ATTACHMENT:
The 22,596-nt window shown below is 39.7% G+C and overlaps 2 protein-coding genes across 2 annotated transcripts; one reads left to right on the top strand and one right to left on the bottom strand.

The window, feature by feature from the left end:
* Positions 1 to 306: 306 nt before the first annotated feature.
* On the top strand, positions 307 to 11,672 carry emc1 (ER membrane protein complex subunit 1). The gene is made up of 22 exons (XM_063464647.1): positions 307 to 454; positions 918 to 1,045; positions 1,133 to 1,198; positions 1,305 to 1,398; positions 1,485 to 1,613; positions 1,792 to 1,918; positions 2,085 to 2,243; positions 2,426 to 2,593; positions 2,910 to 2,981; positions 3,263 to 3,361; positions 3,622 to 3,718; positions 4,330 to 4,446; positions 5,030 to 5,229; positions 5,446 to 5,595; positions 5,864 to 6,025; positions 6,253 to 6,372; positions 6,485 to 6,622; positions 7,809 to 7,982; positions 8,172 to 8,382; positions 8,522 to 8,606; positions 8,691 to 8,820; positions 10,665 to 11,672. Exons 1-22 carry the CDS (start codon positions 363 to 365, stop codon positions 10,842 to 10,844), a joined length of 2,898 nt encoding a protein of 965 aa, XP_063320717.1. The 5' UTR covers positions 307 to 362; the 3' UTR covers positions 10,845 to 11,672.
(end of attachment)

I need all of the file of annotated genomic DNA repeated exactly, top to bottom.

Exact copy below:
The 22,596-nt window shown below is 39.7% G+C and overlaps 2 protein-coding genes across 2 annotated transcripts; one reads left to right on the top strand and one right to left on the bottom strand.

The window, feature by feature from the left end:
* Positions 1 to 306: 306 nt before the first annotated feature.
* On the top strand, positions 307 to 11,672 carry emc1 (ER membrane protein complex subunit 1). The gene is made up of 22 exons (XM_063464647.1): positions 307 to 454; positions 918 to 1,045; positions 1,133 to 1,198; positions 1,305 to 1,398; positions 1,485 to 1,613; positions 1,792 to 1,918; positions 2,085 to 2,243; positions 2,426 to 2,593; positions 2,910 to 2,981; positions 3,263 to 3,361; positions 3,622 to 3,718; positions 4,330 to 4,446; positions 5,030 to 5,229; positions 5,446 to 5,595; positions 5,864 to 6,025; positions 6,253 to 6,372; positions 6,485 to 6,622; positions 7,809 to 7,982; positions 8,172 to 8,382; positions 8,522 to 8,606; positions 8,691 to 8,820; positions 10,665 to 11,672. Exons 1-22 carry the CDS (start codon positions 363 to 365, stop codon positions 10,842 to 10,844), a joined length of 2,898 nt encoding a protein of 965 aa, XP_063320717.1. The 5' UTR covers positions 307 to 362; the 3' UTR covers positions 10,845 to 11,672.